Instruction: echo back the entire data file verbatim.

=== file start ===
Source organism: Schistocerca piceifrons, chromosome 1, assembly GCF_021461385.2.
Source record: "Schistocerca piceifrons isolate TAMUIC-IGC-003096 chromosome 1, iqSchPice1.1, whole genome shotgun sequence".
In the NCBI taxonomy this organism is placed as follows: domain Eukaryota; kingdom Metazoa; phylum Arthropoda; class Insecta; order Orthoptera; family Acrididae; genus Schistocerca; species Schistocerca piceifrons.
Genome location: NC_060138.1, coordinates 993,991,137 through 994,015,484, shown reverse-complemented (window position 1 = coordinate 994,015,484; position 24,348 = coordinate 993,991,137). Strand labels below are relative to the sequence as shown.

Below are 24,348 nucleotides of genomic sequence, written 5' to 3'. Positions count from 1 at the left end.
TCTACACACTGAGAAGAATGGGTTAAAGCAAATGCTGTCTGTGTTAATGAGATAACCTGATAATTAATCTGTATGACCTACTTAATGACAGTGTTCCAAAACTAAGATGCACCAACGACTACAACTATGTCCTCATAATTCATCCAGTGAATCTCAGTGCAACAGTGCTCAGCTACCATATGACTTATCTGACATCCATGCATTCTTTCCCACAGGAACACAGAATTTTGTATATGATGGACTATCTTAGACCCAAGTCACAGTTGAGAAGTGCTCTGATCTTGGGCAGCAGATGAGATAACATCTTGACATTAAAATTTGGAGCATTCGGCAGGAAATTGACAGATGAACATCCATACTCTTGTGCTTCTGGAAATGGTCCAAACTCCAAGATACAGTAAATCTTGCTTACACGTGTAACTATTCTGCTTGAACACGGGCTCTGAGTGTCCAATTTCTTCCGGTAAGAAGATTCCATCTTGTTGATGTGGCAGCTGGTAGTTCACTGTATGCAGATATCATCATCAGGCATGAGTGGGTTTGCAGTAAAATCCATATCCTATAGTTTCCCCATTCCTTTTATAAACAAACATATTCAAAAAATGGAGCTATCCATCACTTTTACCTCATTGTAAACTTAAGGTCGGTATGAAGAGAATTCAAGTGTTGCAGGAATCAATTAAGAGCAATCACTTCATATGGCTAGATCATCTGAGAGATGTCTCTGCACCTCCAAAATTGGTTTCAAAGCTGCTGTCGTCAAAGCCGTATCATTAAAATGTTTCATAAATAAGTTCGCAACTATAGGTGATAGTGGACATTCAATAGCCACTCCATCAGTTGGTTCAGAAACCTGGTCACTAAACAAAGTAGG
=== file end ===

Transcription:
Source organism: Schistocerca piceifrons, chromosome 1, assembly GCF_021461385.2.
Source record: "Schistocerca piceifrons isolate TAMUIC-IGC-003096 chromosome 1, iqSchPice1.1, whole genome shotgun sequence".
In the NCBI taxonomy this organism is placed as follows: domain Eukaryota; kingdom Metazoa; phylum Arthropoda; class Insecta; order Orthoptera; family Acrididae; genus Schistocerca; species Schistocerca piceifrons.
Genome location: NC_060138.1, coordinates 993,991,137 through 994,015,484, shown reverse-complemented (window position 1 = coordinate 994,015,484; position 24,348 = coordinate 993,991,137). Strand labels below are relative to the sequence as shown.

Below are 24,348 nucleotides of genomic sequence, written 5' to 3'. Positions count from 1 at the left end.
TCTACACACTGAGAAGAATGGGTTAAAGCAAATGCTGTCTGTGTTAATGAGATAACCTGATAATTAATCTGTATGACCTACTTAATGACAGTGTTCCAAAACTAAGATGCACCAACGACTACAACTATGTCCTCATAATTCATCCAGTGAATCTCAGTGCAACAGTGCTCAGCTACCATATGACTTATCTGACATCCATGCATTCTTTCCCACAGGAACACAGAATTTTGTATATGATGGACTATCTTAGACCCAAGTCACAGTTGAGAAGTGCTCTGATCTTGGGCAGCAGATGAGATAACATCTTGACATTAAAATTTGGAGCATTCGGCAGGAAATTGACAGATGAACATCCATACTCTTGTGCTTCTGGAAATGGTCCAAACTCCAAGATACAGTAAATCTTGCTTACACGTGTAACTATTCTGCTTGAACACGGGCTCTGAGTGTCCAATTTCTTCCGGTAAGAAGATTCCATCTTGTTGATGTGGCAGCTGGTAGTTCACTGTATGCAGATATCATCATCAGGCATGAGTGGGTTTGCAGTAAAATCCATATCCTATAGTTTCCCCATTCCTTTTATAAACAAACATATTCAAAAAATGGAGCTATCCATCACTTTTACCTCATTGTAAACTTAAGGTCGGTATGAAGAGAATTCAAGTGTTGCAGGAATCAATTAAGAGCAATCACTTCATATGGCTAGATCATCTGAGAGATGTCTCTGCACCTCCAAAATTGGTTTCAAAGCTGCTGTCGTCAAAGCCGTATCATTAAAATGTTTCATAAATAAGTTCGCAACTATAGGTGATAGTGGACATTCAATAGCCACTCCATCAGTTGGTTCAGAAACCTGGTCACTAAACAAAGTAGG